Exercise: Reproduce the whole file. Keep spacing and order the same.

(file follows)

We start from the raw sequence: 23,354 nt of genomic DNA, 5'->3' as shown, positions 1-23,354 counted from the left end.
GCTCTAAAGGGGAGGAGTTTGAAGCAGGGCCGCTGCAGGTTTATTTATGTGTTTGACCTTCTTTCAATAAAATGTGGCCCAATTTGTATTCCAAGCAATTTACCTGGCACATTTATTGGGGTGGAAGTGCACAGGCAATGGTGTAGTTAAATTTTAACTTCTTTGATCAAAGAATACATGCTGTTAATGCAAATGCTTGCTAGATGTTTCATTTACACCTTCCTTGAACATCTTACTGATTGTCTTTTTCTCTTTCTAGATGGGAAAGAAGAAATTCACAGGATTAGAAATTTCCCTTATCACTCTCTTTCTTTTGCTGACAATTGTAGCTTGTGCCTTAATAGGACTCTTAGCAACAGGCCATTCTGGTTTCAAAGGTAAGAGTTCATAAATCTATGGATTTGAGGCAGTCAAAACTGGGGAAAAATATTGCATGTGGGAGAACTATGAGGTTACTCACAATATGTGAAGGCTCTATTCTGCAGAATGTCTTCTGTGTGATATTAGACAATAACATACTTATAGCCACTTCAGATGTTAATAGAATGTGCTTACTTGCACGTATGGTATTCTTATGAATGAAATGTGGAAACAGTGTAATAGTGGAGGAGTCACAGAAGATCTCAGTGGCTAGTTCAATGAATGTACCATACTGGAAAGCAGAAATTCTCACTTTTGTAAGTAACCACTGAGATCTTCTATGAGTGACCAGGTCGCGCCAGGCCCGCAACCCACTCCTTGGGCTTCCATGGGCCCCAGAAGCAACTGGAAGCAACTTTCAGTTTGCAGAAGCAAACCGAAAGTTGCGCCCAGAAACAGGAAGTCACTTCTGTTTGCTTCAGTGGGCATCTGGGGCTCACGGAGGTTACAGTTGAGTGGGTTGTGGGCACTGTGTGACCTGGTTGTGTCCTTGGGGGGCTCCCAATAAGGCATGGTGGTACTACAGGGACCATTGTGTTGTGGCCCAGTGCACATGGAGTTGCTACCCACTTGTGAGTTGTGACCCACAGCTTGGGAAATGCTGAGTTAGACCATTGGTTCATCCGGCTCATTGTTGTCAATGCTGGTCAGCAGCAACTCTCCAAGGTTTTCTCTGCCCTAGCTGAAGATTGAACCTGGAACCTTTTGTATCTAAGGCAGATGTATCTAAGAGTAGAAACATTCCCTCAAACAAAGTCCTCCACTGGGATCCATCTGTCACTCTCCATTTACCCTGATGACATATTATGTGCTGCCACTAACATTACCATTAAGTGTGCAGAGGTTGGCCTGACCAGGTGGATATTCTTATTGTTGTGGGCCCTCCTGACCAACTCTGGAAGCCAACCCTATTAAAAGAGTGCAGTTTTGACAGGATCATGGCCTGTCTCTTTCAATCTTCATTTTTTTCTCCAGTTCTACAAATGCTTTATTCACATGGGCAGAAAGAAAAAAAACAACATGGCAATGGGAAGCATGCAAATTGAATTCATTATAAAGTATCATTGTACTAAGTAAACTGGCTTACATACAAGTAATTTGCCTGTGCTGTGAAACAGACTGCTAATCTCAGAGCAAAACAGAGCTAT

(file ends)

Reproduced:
We start from the raw sequence: 23,354 nt of genomic DNA, 5'->3' as shown, positions 1-23,354 counted from the left end.
GCTCTAAAGGGGAGGAGTTTGAAGCAGGGCCGCTGCAGGTTTATTTATGTGTTTGACCTTCTTTCAATAAAATGTGGCCCAATTTGTATTCCAAGCAATTTACCTGGCACATTTATTGGGGTGGAAGTGCACAGGCAATGGTGTAGTTAAATTTTAACTTCTTTGATCAAAGAATACATGCTGTTAATGCAAATGCTTGCTAGATGTTTCATTTACACCTTCCTTGAACATCTTACTGATTGTCTTTTTCTCTTTCTAGATGGGAAAGAAGAAATTCACAGGATTAGAAATTTCCCTTATCACTCTCTTTCTTTTGCTGACAATTGTAGCTTGTGCCTTAATAGGACTCTTAGCAACAGGCCATTCTGGTTTCAAAGGTAAGAGTTCATAAATCTATGGATTTGAGGCAGTCAAAACTGGGGAAAAATATTGCATGTGGGAGAACTATGAGGTTACTCACAATATGTGAAGGCTCTATTCTGCAGAATGTCTTCTGTGTGATATTAGACAATAACATACTTATAGCCACTTCAGATGTTAATAGAATGTGCTTACTTGCACGTATGGTATTCTTATGAATGAAATGTGGAAACAGTGTAATAGTGGAGGAGTCACAGAAGATCTCAGTGGCTAGTTCAATGAATGTACCATACTGGAAAGCAGAAATTCTCACTTTTGTAAGTAACCACTGAGATCTTCTATGAGTGACCAGGTCGCGCCAGGCCCGCAACCCACTCCTTGGGCTTCCATGGGCCCCAGAAGCAACTGGAAGCAACTTTCAGTTTGCAGAAGCAAACCGAAAGTTGCGCCCAGAAACAGGAAGTCACTTCTGTTTGCTTCAGTGGGCATCTGGGGCTCACGGAGGTTACAGTTGAGTGGGTTGTGGGCACTGTGTGACCTGGTTGTGTCCTTGGGGGGCTCCCAATAAGGCATGGTGGTACTACAGGGACCATTGTGTTGTGGCCCAGTGCACATGGAGTTGCTACCCACTTGTGAGTTGTGACCCACAGCTTGGGAAATGCTGAGTTAGACCATTGGTTCATCCGGCTCATTGTTGTCAATGCTGGTCAGCAGCAACTCTCCAAGGTTTTCTCTGCCCTAGCTGAAGATTGAACCTGGAACCTTTTGTATCTAAGGCAGATGTATCTAAGAGTAGAAACATTCCCTCAAACAAAGTCCTCCACTGGGATCCATCTGTCACTCTCCATTTACCCTGATGACATATTATGTGCTGCCACTAACATTACCATTAAGTGTGCAGAGGTTGGCCTGACCAGGTGGATATTCTTATTGTTGTGGGCCCTCCTGACCAACTCTGGAAGCCAACCCTATTAAAAGAGTGCAGTTTTGACAGGATCATGGCCTGTCTCTTTCAATCTTCATTTTTTTCTCCAGTTCTACAAATGCTTTATTCACATGGGCAGAAAGAAAAAAAACAACATGGCAATGGGAAGCATGCAAATTGAATTCATTATAAAGTATCATTGTACTAAGTAAACTGGCTTACATACAAGTAATTTGCCTGTGCTGTGAAACAGACTGCTAATCTCAGAGCAAAACAGAGCTAT